Japan has a regulatory environment for growing rice which is only slightly more sensible than the Saudi regime for growing wheat. It's a small, crowded country with very little flat land, and a climate at the margins of the rice growing zone, which favors small scale, labor intensive farming in a country with high labor costs.

It's not surprising that the optimization of this highly sub-optimal system has run into limits (or to put it colloquially, you can't make a silk purse out of a sow's ear).

Japan could double rice yields tomorrow simply by growing its rice in Thailand or the US or Australia. To paraphrase John Connor in T2: There's no great stagnation but what we make for ourselves.

What are the rice yields in tonnes per hectare (or tones per acre, if you prefer) per year in Thailand, USA, Australia, Japan? How do rice growers in Thailand, USA, Australia get double the amount of rice from the same area?

It as almost as if you hadn't heard of the Greater East Asia Co-Prosperity Sphere, and what happened to its productivity gains after the U.S. Navy destroyed the Japanese merchant marine in WWII.

Really, maybe MR University should think about teaching a class on recent American history, and its relation to the economies of nations in Asia, Europe, and South America. And the cool weapons technology is just a bit of added visaul bonus - most of it being in the public domain after all.

That was 70 years ago.

It seems to me that the real question is not rice yield per acre but total production. If farmers start employing less and less fertile land to deal with increased demand, the average yield will drop. Thus, keeping the average yield constant while increasing production might actually be a type of growth. Guess I'll have to read the book to figure out whether this is the case!

'If farmers start employing less and less fertile land to deal with increased demand, the average yield will drop.'
We are talking about Japan - just how much 'less fertile land' do you think the world's essentially highest population density country has just lying around, particularly after 6 millenia of rice cultivation?

A good overview can be found here -

That article notes that Japanese farms tend to be small, partly due to government policies that aim to prevent large, consolidated commercial farms: "The decline came about because in 1969, the Ministry of Agriculture, Forestry, and Fisheries has asked farmers to reduce rice acreage; under the Staple Food Control Act of 1942 the Japanese government is formally in charge of all rice production, distribution, and sales (Hsu, 2001). Since the postwar Land Reform (1945–1949), Japanese farms have remained fragmented and small. To prevent the reconsolidation of farmland, joint-stock companies cannot own farmland; agricultural cooperatives can own farmland only if they do the actual farming."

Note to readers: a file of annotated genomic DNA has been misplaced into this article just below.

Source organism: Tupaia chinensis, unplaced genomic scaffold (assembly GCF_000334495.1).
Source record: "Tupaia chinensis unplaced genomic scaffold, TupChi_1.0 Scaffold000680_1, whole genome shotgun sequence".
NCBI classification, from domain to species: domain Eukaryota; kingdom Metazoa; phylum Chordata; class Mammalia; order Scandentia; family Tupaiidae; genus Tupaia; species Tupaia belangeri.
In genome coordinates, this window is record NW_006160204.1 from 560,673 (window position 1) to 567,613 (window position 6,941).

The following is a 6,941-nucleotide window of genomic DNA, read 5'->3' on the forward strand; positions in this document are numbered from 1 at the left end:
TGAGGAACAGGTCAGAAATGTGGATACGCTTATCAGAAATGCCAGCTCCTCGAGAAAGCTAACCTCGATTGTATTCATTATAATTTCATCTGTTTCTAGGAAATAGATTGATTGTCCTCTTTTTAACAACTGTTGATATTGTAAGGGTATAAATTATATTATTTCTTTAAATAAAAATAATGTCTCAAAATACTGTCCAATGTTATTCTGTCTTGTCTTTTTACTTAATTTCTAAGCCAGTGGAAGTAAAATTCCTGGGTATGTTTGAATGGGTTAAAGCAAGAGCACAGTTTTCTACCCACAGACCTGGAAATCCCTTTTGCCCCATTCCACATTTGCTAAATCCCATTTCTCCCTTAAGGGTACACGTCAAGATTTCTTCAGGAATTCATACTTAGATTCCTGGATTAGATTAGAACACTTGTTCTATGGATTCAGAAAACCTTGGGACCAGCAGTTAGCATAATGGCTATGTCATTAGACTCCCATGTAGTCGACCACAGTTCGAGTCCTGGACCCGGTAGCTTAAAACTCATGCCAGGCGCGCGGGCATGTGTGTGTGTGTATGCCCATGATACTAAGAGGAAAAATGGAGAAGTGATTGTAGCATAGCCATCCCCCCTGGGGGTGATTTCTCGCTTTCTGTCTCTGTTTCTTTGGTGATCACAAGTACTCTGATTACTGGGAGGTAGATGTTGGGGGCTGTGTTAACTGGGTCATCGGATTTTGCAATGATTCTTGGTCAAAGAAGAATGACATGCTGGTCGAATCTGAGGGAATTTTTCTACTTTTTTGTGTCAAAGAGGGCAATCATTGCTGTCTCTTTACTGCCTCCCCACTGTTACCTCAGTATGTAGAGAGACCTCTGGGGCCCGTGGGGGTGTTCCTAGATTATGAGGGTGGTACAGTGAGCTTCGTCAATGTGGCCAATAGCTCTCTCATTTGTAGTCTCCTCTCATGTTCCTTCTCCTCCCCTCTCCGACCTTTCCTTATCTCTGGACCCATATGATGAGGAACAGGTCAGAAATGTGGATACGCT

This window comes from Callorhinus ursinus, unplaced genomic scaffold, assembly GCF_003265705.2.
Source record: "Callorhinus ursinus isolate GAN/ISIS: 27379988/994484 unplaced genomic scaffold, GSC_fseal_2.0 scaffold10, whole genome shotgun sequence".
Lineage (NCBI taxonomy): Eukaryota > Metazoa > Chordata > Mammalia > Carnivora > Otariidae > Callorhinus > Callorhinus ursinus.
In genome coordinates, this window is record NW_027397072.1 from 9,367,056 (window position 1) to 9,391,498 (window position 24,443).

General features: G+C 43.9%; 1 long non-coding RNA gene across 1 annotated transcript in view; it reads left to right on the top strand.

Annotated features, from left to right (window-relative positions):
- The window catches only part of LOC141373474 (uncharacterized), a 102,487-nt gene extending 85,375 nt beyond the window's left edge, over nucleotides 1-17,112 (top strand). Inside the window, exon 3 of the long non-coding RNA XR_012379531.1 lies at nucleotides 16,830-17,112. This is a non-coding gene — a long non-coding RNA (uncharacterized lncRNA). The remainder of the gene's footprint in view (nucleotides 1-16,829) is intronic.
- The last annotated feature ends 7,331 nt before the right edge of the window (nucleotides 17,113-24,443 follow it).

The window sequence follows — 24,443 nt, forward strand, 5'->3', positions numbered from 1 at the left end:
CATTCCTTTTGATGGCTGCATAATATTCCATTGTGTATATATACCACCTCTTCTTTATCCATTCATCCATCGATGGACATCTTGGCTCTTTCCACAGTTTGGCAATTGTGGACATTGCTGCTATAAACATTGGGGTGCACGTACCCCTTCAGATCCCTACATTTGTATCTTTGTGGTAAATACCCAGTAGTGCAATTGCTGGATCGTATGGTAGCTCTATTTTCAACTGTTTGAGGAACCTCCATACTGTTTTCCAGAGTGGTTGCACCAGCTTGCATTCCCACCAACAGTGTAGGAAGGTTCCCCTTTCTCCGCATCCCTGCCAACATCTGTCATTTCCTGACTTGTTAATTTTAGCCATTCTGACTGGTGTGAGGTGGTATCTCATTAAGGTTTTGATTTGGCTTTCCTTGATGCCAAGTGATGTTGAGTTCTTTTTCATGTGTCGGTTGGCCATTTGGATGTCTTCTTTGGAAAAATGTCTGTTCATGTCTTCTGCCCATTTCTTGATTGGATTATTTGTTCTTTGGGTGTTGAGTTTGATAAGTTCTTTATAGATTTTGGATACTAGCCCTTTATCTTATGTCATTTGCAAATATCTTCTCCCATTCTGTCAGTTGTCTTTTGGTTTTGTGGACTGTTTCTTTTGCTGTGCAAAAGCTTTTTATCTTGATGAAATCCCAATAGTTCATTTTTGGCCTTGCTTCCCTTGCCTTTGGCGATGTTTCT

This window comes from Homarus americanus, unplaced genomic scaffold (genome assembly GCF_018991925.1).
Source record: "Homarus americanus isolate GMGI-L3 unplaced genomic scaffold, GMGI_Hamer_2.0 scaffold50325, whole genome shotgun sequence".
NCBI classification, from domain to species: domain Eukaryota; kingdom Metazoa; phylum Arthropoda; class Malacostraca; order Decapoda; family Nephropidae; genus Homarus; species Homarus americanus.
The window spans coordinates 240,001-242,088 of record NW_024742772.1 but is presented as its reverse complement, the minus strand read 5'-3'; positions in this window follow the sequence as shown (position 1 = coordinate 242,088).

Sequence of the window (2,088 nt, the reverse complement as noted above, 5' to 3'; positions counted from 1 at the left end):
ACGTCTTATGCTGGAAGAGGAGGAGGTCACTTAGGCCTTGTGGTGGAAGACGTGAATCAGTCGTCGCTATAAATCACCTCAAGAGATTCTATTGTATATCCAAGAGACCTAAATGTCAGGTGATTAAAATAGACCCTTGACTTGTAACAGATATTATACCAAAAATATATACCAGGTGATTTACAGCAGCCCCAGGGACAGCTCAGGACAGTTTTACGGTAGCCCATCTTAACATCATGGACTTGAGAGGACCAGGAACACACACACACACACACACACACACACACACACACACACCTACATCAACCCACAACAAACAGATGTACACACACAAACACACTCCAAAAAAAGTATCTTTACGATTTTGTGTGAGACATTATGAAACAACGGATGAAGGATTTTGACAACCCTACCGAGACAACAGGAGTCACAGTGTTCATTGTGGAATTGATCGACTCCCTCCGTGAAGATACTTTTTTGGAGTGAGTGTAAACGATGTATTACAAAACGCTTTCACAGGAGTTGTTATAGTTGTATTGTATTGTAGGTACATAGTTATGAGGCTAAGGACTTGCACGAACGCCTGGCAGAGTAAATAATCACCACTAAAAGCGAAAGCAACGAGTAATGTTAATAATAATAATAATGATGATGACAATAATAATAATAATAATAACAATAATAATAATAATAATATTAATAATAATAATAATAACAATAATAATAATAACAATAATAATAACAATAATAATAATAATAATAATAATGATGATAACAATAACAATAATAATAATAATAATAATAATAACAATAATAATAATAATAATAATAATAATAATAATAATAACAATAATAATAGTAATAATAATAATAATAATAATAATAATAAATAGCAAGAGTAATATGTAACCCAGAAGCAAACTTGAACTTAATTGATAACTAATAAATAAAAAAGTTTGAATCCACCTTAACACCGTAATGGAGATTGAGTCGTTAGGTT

That could be an important reason for why Japan appears to lag behind the Mediterranean, Australia and the U.S. in terms of rice yields. This also suggests other Asian countries might be able to avoid Japanese-style stagnation with large-scale rice farming.

Some of the skeptical comments above appear justified. Australia, Egypt, Greece, Spain and the United States all beat Japan, South Korea and China in terms of rice yield. See here:

According to this report (which admittedly may be outdated since it was written in 2004), the average Japanese farmer devotes less than 1 hectare of land to rice even though 85% of farmers have a plot of land dedicated to rice. So Japanese rice farming appears to be a small-scale, part-time activity for farmers. We really need more information to decide whether Japanese yield is somehow the theoretical limit for Northeast Asia. Do government subsidies favor small, inefficient farms over large commercial ones, for instance?

Aurelia George Mulgan (professor of politics at the University of New South Wales) sums up the current byzantine mess that is Japan's agricultural policy (

"The scheme supports all commercial rice farmers, including small-scale, part-time rice farms that account for 40% of Japan’s farmers and which continue to farm, owing to the guaranteed income that covers production costs regardless of how much the rice price falls. The scheme has now been extended to upland-field crops, such as wheat, barley, soybeans, sugar beets, and starch potatoes. Keeping small-scale farms in production blocks the scale expansion of farming by discouraging the transfer of agricultural land to full-time professional farmers. It thus traps the sector in a cycle of low productivity, low profitability, and subsidy dependence, which makes agricultural trade liberalization more, not less, difficult."

The Japanese consumer not only pays the taxes that go to these absurdly rich subsidies, but also forks out more than twice the world market prices for staples such as rice. All to support many "farmers" who would barely qualify as backyard gardeners in the U.S.

Just a minute. FAO data on paddy rice yields in 1993 and 2010 (17 years)

Japan 45783 to 65110 43% growth
S. Korea 57330 to 68786 20% growth

US 61761 to 75375 20% growth
Brazil 22912 to 41271 87% growth

If you don't believe, check for yourself.

Ok, 1993 was a low yield year (especially in Japan).

So compare average yield 1990-92 (to leave out 1993) to average yield 2008-2010.

Japan 7% growth
S. Korea 18% growth
US 21.5% growth
Brazil 102% growth.

Ricardo, I am totally agree with your thoughts. Keep doing these type of work.

Comments for this post are closed